The name 'Dzukou' or 'Dzuku' in Angami dialect means 'Dull and Soulless' and has many tribal folklores related to the valley, passed over generations of oral history.
The Dzukou valley has its seasonal magic spells if I may say so. Through the summer-monsoon season the valley is filled with lilies stretched across the valley. While the onset of winters mean waking up to the white frost covered slopes of the Dzukou valley.
The Dzukou Valley Trek -
The Dzukou valley trek was the major highlight of our trip to Nagaland. I had researched the internet mostly about this place than any other attraction we had in the planned itinerary. Those poster perfect landscape pictures of Dzukou that the internet throws at you, adds to your curiosity and the longing to be there some day.
Difficulty level of the trek -
Moderate to Difficult. (Easy if you are a seasoned trekker)
Accessing the Dzukou Valley -
We headed for the most awaited trek on the second morning of our tour. We were briefed to carry only the absolute essentials for the trek as we had to stay there overnight.
Dzukou can be accessed from Kohima in Nagaland, however there are some groups who have even accessed it from Manipur.
Jakhama and Visvema are the two entry points to the Dzukou valley. Both these villages are easily approachable from Kohima.
The Jakhama route is quite steep though shorter in distance. The approach through Visvema is recommended for your first visit and also for people looking for easier trekking routes. (However the easiness is relative to the Jakhama route, this one too gives you surprises through the trek).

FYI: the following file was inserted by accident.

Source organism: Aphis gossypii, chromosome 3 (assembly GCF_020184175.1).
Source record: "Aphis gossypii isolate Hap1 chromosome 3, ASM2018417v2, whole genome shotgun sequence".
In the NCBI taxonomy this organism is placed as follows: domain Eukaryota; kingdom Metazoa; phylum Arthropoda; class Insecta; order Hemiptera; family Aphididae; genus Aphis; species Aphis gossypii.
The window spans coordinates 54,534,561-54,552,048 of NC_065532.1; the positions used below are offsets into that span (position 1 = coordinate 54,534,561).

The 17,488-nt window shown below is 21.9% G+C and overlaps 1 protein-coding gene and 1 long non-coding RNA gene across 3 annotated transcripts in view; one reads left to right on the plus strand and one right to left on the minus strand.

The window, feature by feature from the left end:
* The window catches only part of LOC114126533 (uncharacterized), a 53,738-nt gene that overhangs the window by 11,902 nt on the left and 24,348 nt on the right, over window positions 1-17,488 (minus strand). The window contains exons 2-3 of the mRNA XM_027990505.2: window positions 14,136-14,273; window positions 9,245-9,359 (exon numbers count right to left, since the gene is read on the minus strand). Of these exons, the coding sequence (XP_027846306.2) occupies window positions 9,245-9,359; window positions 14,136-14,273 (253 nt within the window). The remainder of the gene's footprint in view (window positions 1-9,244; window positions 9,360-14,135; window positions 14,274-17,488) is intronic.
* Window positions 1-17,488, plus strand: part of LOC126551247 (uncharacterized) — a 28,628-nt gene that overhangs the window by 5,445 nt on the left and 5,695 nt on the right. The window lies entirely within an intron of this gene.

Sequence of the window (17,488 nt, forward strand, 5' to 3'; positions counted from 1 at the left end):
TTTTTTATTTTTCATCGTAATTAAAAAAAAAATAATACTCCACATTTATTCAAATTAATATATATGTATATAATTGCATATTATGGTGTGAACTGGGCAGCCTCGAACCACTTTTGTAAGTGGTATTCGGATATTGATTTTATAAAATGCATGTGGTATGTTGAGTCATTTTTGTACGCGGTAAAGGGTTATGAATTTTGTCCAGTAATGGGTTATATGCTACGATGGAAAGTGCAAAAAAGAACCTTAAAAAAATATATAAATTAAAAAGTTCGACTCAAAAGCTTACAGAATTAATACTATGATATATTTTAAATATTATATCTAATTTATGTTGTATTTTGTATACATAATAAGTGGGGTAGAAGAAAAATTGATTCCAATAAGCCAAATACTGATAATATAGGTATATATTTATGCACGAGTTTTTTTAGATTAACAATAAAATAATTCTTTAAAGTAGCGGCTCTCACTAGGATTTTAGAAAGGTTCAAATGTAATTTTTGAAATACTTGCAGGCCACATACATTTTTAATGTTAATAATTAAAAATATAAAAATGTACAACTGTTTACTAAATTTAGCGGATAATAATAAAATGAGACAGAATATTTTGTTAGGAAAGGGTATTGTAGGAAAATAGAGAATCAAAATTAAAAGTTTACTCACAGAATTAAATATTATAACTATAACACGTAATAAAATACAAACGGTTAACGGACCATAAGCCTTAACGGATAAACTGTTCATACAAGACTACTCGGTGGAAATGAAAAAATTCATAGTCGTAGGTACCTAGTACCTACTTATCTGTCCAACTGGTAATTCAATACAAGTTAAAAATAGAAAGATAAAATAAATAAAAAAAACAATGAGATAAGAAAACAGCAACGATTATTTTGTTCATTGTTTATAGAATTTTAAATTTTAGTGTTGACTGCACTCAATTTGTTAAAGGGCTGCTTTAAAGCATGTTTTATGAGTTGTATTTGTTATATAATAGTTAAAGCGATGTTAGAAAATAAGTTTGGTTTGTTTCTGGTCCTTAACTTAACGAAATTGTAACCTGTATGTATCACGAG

It can take around 5-6 hours to reach the top where the guest house/dormitory is located.
Best time to visit Dzukou Valley -
The valley is accessible throughout the year.
Come between May to September if you would want to see the Dzukou lillies.
Be careful during the monsoons as the route could be slippery and murky.
Visit between December to February for witnessing the frozen valley. You may even be lucky to see a snowfall there. You could also club it with your visit to the Hornbill festival like us.
Accommodations in Dzukou Valley-
To witness the beauty of the valley, its recommended that you stay overnight and trek down into the valley the next morning and witness the beautiful sunrise.
Accommodations are pretty basic here.
There are two large dormitory rooms where you can spend the night. Also two VIP rooms are available which are often pre-booked. The VIP rooms just have wooden beds and an attached bathroom.
People even put up their own tents around the dormitory.
Food is not available and you are expected to carry something along
Water has to be sourced from the nearby water stream.
Essentials to carry along -
Warm layers of clothing as the temperature dips to sub-zero by night. Include Beanies, Thermals, Jackets, 2 layers of socks and hand gloves. Masks to help you breath in the cold winds.
One water bottle and one flask for warm water.
Wear a sturdy trekking shoes, to avoid hurting your feet.
Power banks for mobiles or cameras. There is no electricity supply to charge your electronics.
Energy bars or nuts or trail mix to keep you full through the trek.
**Do not carry very heavy backpacks, as it may cause difficulty in your trek.
Tip - Though the Dzukou valley trek can be done alone, I would recommend to join a group tour or hire a guide from Visvema / Jakhama Village. At times you may end up taking the wrong route and lose your way. One must reach the guesthouse before sunset as it may get very dark and difficult to navigate.
Save the below image to Pinterest!